Pillar of Fire, 1961
Robert J. Quinn Fire Academy
558 West De Koven Street
As legend goes, on the evening of Sunday, October 8, 1871, a cow kicked over a lamp in the barn of Mrs. Catherine O’Leary home at 137 DeKoven Street, starting the event known as the Great Chicago Fire. Due to dry conditions and high winds, the fire burned into early Tuesday, October 10, 1871. Approximately 3.3 square miles were destroyed, more than 300 people perished and one-third of the city's population was left homeless. It was one of the largest U.S. disasters of the 19th century.
Egon Weiner (1906 –1987) Chicago sculptor and professor at the Art Institute of Chicago (1945–1971) created this 33-foot-tall abstract bronze sculpture for the grounds of the Robert J. Quinn Fire Academy, where Chicago’s firefighters now train. The sculpture was designed for the site of the origin of the fire and in 1971, one hundred years after, it was designated a Chicago Landmark.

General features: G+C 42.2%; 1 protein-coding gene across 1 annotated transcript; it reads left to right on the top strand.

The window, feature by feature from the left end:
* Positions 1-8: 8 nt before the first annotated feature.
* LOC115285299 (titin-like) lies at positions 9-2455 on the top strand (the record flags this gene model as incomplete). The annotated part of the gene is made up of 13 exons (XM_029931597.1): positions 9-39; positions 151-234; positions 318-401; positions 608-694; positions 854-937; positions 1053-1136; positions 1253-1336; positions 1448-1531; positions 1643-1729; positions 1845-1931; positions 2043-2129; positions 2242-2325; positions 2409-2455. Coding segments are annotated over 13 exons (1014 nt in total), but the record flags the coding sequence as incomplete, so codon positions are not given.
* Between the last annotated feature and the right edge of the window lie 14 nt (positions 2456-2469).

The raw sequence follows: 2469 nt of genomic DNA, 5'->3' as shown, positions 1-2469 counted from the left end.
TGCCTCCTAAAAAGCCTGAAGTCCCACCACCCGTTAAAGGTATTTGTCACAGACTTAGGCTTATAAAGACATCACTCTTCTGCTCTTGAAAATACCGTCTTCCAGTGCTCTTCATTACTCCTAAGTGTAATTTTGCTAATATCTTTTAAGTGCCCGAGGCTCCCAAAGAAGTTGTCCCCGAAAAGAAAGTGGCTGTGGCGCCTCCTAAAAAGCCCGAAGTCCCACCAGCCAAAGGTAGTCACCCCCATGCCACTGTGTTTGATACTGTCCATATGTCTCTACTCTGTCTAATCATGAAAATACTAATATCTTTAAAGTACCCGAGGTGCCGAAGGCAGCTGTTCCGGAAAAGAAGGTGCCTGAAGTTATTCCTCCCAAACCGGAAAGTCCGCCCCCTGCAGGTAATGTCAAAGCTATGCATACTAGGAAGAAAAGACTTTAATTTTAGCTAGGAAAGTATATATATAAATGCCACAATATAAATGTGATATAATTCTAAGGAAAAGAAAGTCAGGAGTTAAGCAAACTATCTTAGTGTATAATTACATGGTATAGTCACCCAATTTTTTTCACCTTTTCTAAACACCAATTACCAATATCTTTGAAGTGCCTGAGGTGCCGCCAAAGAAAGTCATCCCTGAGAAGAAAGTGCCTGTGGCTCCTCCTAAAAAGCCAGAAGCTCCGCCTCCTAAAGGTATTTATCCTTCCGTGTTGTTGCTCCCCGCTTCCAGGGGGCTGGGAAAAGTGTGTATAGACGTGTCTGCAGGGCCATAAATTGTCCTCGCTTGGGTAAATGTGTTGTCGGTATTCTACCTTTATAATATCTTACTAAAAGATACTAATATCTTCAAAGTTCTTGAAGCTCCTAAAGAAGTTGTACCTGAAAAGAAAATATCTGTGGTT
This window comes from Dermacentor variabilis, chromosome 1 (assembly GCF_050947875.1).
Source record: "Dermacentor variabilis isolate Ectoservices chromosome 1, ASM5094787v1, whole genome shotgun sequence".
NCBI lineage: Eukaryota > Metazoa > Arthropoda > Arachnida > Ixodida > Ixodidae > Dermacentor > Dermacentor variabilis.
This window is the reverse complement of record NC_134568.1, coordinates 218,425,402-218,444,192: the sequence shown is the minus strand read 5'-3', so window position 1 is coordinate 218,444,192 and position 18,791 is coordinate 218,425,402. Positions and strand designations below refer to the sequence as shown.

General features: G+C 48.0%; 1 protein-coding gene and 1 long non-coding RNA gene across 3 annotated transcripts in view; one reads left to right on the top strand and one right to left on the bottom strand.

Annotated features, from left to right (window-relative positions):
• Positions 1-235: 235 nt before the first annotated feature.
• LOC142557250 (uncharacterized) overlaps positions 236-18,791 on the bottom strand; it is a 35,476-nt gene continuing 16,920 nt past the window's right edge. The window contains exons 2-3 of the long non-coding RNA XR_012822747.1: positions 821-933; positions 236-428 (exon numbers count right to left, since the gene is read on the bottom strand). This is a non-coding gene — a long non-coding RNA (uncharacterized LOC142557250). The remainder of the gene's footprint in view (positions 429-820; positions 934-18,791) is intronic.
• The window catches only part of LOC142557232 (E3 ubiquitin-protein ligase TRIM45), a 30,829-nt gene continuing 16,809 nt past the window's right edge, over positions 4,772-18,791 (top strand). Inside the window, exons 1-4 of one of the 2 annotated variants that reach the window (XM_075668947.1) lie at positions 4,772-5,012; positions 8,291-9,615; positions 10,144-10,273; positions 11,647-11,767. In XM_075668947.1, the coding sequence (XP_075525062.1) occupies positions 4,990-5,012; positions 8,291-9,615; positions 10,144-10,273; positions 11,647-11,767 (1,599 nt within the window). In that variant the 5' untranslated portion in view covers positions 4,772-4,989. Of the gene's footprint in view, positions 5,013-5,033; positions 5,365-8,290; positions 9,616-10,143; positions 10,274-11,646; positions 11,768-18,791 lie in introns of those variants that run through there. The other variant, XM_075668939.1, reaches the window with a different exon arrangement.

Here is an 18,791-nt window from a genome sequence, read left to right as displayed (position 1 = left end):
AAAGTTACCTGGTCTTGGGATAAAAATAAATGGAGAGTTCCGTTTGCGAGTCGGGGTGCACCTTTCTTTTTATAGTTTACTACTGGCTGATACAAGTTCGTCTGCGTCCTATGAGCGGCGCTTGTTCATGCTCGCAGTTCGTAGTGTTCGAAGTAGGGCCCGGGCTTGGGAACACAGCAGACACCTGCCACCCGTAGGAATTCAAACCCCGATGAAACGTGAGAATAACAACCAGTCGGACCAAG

After the great fire, Catherine O'Leary spent the rest of her life in the public eye and was constantly hounded and blamed for the start of the disaster. One hundred years after her death, Chicago attorney and amateur historian Richard Bales gathered information about the events of that fateful night and published an article in the Illinois Historical Journal that included enough evidence to convince the Chicago City Council to exonerate O'Leary of all guilt in 1997.
Weiner’s other local works include “The Brotherhood Monument” at Diversey Parkway and Sheridan Road, and the bust of Frank Lloyd Wright at the entrance to Austin Gardens in Oak Park.